Use of child soldiers continues in Myanmar and Burundi, says top UN official

Radhika Coomaraswamy

7 December 2007 – Despite calls to stop the abominable practice, children continue to be recruited and used as child soldiers in Myanmar and Burundi, according to the United Nations envoy for children in armed conflict who has just presented two new reports on the issue.

“The issue of recruitment and use of children continues to be a problem in Myanmar both with regard to the Government and various non-state actors,” stated Radhika Coomaraswamy, who yesterday presented the report of the Secretary-General on the situation of children and armed conflict in Myanmar to the Security Council Working Group dealing with the matter.

Although there has been progress in terms of dialogue with the Myanmar Government and two non-State actors, the Karen National Union (KNU) and the Karenni National Progressive Party (KNPP), the report notes that “State and non-State actors continue to be implicated in grave child rights violations.”

Ms. Coomaraswamy also raised concerns about the issue of access for UN monitors in Myanmar, stating that “the Government should provide the UN country team with free access to conflict areas and to recruitment centres so that monitoring and reporting can be performed effectively and all the information can be verified.”

Among other issues cited were difficulties with age verification, reports of children convicted and sentenced for desertion, and lack of humanitarian access. “Children are the first to be affected by a humanitarian crisis,” she said. “There is a real urgency for a humanitarian needs assessment in the conflict areas in order to devise proper programmatic responses for the most vulnerable.”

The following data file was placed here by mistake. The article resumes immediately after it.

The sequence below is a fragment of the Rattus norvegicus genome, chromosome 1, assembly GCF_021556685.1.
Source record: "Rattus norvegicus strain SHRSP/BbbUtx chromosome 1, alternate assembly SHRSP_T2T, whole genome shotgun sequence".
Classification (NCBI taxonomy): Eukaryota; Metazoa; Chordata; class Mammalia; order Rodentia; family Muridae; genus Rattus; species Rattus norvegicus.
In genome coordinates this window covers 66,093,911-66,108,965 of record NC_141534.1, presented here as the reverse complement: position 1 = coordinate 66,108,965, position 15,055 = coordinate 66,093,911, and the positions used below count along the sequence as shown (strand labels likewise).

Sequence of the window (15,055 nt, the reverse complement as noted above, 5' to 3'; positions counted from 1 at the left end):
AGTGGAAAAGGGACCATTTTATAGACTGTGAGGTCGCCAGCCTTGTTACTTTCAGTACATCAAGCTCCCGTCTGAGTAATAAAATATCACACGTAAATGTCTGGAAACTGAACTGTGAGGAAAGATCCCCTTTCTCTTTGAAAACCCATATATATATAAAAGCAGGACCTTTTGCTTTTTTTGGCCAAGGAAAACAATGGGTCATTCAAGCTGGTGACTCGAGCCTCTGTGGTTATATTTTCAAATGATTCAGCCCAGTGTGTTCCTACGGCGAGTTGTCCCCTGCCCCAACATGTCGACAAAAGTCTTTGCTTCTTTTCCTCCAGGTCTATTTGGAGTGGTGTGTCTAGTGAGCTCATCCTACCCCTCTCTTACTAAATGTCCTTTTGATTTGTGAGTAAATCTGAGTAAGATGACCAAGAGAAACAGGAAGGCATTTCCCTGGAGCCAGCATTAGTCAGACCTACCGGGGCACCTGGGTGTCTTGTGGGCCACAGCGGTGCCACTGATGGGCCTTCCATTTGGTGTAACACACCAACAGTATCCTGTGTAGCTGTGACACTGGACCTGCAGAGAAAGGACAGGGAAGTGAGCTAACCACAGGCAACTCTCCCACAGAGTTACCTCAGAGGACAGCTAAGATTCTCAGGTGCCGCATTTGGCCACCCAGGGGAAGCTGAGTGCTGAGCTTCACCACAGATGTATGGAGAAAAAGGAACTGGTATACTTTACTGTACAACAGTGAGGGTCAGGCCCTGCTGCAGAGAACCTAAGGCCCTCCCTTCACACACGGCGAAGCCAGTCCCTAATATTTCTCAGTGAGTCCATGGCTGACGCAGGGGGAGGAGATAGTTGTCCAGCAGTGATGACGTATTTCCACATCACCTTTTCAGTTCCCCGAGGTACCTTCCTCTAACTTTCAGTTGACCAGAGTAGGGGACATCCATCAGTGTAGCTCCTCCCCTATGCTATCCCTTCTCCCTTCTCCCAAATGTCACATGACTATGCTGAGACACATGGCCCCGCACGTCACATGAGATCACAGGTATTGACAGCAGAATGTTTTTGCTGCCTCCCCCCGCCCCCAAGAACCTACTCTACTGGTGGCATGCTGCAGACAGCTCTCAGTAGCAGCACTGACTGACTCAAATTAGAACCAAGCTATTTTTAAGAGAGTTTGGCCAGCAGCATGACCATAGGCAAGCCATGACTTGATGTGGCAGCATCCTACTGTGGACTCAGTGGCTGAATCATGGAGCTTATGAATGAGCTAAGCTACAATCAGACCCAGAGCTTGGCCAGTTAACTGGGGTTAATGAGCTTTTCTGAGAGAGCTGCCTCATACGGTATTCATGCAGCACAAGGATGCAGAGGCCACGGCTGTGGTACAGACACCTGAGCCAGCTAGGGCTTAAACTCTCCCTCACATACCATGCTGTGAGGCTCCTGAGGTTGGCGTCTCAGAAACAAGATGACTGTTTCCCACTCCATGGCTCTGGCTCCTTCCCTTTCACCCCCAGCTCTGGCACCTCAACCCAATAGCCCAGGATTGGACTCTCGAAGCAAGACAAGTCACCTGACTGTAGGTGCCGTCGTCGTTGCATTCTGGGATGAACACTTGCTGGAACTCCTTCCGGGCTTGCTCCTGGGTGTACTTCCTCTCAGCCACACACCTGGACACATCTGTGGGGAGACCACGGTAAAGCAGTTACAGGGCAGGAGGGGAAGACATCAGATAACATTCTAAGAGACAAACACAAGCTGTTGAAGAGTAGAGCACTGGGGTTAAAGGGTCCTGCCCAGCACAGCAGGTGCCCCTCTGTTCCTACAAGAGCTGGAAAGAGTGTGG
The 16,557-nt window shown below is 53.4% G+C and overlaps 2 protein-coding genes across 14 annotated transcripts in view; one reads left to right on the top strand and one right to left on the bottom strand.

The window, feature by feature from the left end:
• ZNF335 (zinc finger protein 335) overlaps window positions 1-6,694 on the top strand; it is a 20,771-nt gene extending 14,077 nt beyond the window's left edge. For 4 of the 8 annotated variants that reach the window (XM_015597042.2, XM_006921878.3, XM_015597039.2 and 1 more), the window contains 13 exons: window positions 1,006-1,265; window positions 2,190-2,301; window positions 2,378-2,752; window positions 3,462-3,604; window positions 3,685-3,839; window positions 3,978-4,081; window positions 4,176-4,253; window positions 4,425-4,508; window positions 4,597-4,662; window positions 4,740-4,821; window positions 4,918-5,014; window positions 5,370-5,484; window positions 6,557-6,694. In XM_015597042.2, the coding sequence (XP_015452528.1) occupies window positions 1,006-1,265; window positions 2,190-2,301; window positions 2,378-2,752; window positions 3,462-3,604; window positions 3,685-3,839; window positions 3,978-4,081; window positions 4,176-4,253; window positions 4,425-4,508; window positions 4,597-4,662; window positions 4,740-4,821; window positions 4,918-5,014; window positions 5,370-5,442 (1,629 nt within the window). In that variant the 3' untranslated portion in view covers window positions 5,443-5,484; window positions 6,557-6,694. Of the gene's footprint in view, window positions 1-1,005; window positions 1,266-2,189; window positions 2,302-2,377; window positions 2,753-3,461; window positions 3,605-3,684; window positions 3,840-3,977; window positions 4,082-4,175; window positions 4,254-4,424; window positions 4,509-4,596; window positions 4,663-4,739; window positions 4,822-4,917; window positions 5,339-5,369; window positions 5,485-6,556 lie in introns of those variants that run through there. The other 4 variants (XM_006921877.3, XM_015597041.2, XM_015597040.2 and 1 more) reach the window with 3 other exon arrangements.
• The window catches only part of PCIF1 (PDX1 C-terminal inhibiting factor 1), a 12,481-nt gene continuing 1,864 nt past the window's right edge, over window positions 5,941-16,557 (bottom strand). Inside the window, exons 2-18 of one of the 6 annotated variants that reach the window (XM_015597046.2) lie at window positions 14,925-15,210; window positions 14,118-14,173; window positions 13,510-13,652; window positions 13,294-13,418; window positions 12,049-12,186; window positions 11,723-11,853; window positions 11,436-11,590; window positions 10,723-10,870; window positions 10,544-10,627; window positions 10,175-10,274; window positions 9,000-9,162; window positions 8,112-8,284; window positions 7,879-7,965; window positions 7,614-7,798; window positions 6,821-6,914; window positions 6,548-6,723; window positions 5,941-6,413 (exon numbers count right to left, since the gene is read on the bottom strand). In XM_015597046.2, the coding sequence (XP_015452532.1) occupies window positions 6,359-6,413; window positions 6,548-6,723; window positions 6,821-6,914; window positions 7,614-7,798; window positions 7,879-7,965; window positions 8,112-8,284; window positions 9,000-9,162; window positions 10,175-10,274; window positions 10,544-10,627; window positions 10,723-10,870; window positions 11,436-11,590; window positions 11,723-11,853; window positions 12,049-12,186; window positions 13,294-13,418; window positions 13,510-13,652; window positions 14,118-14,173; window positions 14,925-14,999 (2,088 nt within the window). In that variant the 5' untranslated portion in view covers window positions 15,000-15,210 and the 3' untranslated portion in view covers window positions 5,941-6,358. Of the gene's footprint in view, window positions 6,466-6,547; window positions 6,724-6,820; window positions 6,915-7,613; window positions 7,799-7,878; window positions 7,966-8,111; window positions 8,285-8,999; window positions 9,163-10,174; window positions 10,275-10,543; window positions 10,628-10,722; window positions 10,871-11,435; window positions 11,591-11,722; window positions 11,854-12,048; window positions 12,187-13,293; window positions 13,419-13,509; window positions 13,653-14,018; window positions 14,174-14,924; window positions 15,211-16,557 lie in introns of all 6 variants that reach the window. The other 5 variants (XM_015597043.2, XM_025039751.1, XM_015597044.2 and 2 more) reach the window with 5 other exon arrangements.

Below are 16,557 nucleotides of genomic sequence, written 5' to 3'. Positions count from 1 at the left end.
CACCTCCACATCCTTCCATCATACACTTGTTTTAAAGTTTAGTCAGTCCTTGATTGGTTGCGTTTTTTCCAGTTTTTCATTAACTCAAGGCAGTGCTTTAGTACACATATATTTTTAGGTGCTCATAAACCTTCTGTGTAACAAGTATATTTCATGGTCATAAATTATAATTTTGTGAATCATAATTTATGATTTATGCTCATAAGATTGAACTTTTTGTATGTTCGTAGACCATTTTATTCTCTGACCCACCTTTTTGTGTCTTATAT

However, she stressed that the efforts of the Working Group and the monitoring and reporting mechanism established by the Council had already led to commitments by some parties to stop the recruitment and use of children.

The Government has adopted directives that explicitly prohibit the recruitment of children under 18 and set up a high-level Committee for the Prevention of Military Recruitment of Underage Children, she noted. The KNU and the KNPP have also signed deeds of commitment that are currently being finalized.

With regard to Burundi, Ms. Coomaraswamy condemned new reported cases of recruitment and use of children by the Forces Nationales de Libération (FNL). She also criticized the attitude of armed groups that have been recruiting children by promising them demobilization benefits for which they were not eligible.

In addition, she deplored the alarming increase of cases of rape and sexual violence in the country, a concern that was also raised by Secretary-General Ban Ki-moon in his recent report on Burundi. “The 80 per cent rise in reported cases show that [the] dawning of peace has unfortunately not heralded a more secure environment for women, boys and girls in Burundi,” she stated.

Ms. Coomaraswamy was pleased to note that the UN system had begun a series of activities together with Government ministries to address this problem, and called for sustained political will and commitment to fight impunity for such crimes.

Mr. Ban’s Executive Representative for Burundi told reporters in New York today that the UN is aware that there are under-age persons among the alleged FNL dissidents, and stressed that the UN is ready, willing and able to take care of those identified as children.

“We have sent that message to the FNL, to the Government, that if there are children among these alleged dissidents, we would be prepared to take care of their needs and they should not be in the camps,” Youssef Mahmoud stated.

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